Brian was in seventh heaven. We had our fish iced down in a cooler, so we put it in the trunk and began our journey. Brian knew exactly where to go. I followed his directions as he filled me in on the White Sands: “The desert is located in a place called the Tularosa basin and makes up the worlds largest deposit of surface gypsum. Since the sand is made up of gypsum, instead of quartz, it reflects the sun rather absorb it ─ no matter how hot it is, the sand remains cool to the touch. Although gypsum is one of the most common mineral compounds on Earth it is rarely seen at the surface because it dissolves from the rains, and since it rarely rains in the area, the mineral remains above ground. Brian informed me that the origin of the desert dates back about a hundred million years and at one time was covered by a shallow sea. The White Sands desert is about 275 square miles.
“How do you know all this shit?” I asked.
“I read,” he replied, “but let me get to the ‘meat and potatoes’ about this place. The military has a launching operation in White Sands and it is the largest military installation in the country. It is said that much of the extraterrestrial activity that takes place out here is because the aliens are curious about the weapons. It is also believed that UFO’S have been shot down in the desert by the missiles.”
“You have got to be kidding.”
“I’m not. That’s why we are going to go in after nightfall.”
“I don’t understand.”
“We are going to go in after dark to see if we can spot any UFO activity in the sky.”
“Do you think that is smart considering this a top secret launching site? What if the military finds us and thinks we are spies?” I asked.
“Give me a break,” he said. “Now you’re acting like ‘you believe’.”
That really pissed me off. “You think so. Why don’t we grab a bite to eat before it gets dark and then we’re going in.”
“If you say so,” he smiled.
White Sands is located somewhere between the cities of Las Cruces and Alamogordo, but I wasn’t exactly sure where we were at because I was following Brian’s directions as I drove and not really paying attention. Right before nightfall Brian directed me to take Highway 70 in Alamogordo, which took us into the park. “White Sands is a national park, as well a military installation,” he informed me.
“What if somebody stops us?” I said
“Nobody is going to stop us ─ we’re nowhere near the military grounds.”
It was now dark but the sky was sporting a full moon. The road that we were on had turned to gravel and I could see that a huge sand drift was blocking the passage in front of us. “We’re going to have to hoove-it from here,” Brian said.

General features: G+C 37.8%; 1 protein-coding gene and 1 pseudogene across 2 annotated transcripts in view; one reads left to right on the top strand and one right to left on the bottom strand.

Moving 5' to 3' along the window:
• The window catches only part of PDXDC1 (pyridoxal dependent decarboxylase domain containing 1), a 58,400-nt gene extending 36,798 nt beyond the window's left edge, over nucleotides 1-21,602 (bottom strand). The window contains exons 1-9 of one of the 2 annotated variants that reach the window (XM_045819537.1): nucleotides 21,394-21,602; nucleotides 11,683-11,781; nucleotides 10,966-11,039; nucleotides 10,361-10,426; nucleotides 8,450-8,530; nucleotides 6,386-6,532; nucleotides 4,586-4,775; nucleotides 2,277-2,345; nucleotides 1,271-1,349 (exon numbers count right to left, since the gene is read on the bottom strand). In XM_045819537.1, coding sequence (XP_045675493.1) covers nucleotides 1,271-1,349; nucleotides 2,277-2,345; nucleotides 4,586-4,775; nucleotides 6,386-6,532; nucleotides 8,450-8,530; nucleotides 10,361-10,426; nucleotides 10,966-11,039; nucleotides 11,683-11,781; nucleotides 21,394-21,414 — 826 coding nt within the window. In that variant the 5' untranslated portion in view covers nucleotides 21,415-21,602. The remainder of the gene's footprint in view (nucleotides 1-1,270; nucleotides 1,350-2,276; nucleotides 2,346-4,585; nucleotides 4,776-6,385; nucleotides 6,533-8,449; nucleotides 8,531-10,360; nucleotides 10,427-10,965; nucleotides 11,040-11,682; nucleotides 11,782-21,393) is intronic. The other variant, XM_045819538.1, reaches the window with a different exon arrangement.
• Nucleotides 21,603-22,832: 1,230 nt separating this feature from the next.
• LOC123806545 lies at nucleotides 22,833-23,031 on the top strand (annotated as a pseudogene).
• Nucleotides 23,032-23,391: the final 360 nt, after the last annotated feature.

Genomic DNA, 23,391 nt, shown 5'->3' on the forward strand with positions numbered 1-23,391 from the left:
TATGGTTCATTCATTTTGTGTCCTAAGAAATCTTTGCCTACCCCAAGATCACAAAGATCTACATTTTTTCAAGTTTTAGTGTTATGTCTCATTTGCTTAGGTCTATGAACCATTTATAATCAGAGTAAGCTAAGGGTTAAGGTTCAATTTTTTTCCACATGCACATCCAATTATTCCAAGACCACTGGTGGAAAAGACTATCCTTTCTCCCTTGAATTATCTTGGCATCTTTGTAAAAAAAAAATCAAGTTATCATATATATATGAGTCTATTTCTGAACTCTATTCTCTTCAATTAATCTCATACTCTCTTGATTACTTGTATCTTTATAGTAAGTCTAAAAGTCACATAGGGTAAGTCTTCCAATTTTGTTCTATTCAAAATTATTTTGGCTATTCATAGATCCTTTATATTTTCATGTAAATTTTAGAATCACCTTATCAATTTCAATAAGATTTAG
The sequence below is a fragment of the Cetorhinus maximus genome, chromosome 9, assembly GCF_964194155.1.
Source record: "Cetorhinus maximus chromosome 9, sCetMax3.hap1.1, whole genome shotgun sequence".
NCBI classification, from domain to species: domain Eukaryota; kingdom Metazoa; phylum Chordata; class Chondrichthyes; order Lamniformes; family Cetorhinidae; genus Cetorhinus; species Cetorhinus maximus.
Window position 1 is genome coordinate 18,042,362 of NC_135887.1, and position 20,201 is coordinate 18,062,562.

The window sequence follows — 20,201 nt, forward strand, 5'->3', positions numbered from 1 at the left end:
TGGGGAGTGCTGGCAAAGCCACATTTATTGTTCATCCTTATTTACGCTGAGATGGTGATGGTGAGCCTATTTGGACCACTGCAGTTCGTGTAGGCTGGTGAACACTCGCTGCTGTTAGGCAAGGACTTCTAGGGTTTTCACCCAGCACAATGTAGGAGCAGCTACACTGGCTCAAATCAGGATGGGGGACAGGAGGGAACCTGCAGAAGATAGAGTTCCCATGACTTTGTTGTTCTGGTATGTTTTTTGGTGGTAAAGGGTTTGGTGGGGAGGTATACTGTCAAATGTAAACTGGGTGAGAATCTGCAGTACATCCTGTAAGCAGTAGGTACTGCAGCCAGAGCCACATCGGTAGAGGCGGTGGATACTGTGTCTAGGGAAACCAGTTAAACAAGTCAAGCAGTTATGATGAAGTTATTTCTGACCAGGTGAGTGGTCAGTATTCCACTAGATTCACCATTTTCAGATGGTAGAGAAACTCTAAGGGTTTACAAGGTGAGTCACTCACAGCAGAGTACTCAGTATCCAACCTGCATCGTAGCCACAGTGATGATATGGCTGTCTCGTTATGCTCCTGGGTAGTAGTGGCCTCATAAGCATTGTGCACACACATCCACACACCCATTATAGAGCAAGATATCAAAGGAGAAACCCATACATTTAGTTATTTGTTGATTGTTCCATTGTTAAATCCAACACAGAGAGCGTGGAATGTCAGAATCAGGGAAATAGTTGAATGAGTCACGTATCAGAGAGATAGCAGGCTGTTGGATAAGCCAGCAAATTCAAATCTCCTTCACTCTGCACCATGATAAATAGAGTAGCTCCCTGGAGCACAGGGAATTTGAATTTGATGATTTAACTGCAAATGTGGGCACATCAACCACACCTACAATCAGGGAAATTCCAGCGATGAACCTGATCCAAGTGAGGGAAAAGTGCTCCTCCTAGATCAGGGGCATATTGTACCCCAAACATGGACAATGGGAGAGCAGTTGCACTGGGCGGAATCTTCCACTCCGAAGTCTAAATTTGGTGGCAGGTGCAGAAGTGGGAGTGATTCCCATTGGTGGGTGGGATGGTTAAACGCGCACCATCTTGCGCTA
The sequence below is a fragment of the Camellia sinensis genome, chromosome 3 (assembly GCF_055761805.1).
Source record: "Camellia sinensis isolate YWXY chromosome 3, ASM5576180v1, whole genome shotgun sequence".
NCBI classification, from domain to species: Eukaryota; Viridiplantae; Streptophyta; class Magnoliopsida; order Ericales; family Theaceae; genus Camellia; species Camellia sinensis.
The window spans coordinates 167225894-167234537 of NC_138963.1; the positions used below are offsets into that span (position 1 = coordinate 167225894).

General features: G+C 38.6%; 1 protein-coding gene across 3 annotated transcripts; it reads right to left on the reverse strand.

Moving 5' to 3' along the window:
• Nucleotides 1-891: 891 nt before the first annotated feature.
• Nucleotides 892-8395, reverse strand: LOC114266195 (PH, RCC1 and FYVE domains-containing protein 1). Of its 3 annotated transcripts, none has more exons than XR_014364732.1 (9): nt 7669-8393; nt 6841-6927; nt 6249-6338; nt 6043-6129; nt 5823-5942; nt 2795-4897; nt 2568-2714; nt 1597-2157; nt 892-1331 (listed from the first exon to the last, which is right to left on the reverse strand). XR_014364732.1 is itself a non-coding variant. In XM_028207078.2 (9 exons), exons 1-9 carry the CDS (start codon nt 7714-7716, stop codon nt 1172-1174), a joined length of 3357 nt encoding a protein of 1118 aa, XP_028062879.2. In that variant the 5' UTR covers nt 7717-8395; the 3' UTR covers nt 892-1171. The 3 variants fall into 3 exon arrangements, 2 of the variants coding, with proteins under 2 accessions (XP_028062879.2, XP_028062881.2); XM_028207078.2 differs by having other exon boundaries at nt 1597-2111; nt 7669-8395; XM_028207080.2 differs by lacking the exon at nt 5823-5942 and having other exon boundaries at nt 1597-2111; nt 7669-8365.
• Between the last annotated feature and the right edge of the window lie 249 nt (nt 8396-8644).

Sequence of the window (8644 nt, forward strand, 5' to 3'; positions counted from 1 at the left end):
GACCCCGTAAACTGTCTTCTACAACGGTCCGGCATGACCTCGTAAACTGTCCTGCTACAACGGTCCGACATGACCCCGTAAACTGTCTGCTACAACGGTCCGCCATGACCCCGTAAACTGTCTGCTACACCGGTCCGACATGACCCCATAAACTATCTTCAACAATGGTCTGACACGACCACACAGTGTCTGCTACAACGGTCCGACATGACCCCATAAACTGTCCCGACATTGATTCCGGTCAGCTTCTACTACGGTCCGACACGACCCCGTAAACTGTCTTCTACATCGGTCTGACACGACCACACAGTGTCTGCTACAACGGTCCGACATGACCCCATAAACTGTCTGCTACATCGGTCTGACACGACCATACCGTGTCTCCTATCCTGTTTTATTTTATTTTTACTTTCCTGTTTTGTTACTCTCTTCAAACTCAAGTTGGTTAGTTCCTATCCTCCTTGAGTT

“You have got to be kidding me,” I told him.
“You’re not becoming chicken, are ya?”
“Hey chicken this! You X-File, Martian-melt eating, Sooner: let’s go.”
We got out of the car and began to walk through the sand dune. “Follow me,” Brian said, acting as if he knew where he was going. The moonlight was glittering on the gypsum sands, providing a luminescent glow. I looked across the vast mounds of sand dunes and felt a metaphysical cosmic rush. What am I doing out here? Trudging through the sand, I suddenly felt like I was traversing a field of freshly dropped snow, like my friends and I used to do in the Midwest as children on our way to the hockey pond. Was I time traveling?
“Lets go a little further and then we can sit and rest awhile; in the meantime, keep your eyes on the sky for activity,” Brian said.
Walking across the sand totally mesmerized by the situation, my foot caught a rock sending me tumbling down the dune. I picked myself up. “What the hell was that?” I said to a startled Brian.
“I don’t know; I don’t see anything. Let’s go up there and look.”
I followed Brian back up the dune and looked into the small crater where I had tripped. Taking my hand I brushed away the sand, finding what looked like a large gourd-shaped, soft ball sized, dried olive. Brushing some more, I saw what appeared to be two cavernous eye sockets. It took me about thirty seconds: “AAAAEEEEYYYY!! What The F… IS That?”
Brian looked down, “You have discovered the mother lode!”
Two blinding spotlights suddenly paralyzed us. “Get your hands up and don’t move,” the speaker echoed.
I am going to have to sign off now because I am writing this story from some type of type of quarantine. I think I am also in a fair amount of trouble, but I will tell you this without equivocation: this is the biggest kahuna that I have ever encountered. I want to believe!
G.O Fishin': Tall Tales from the Tackle Box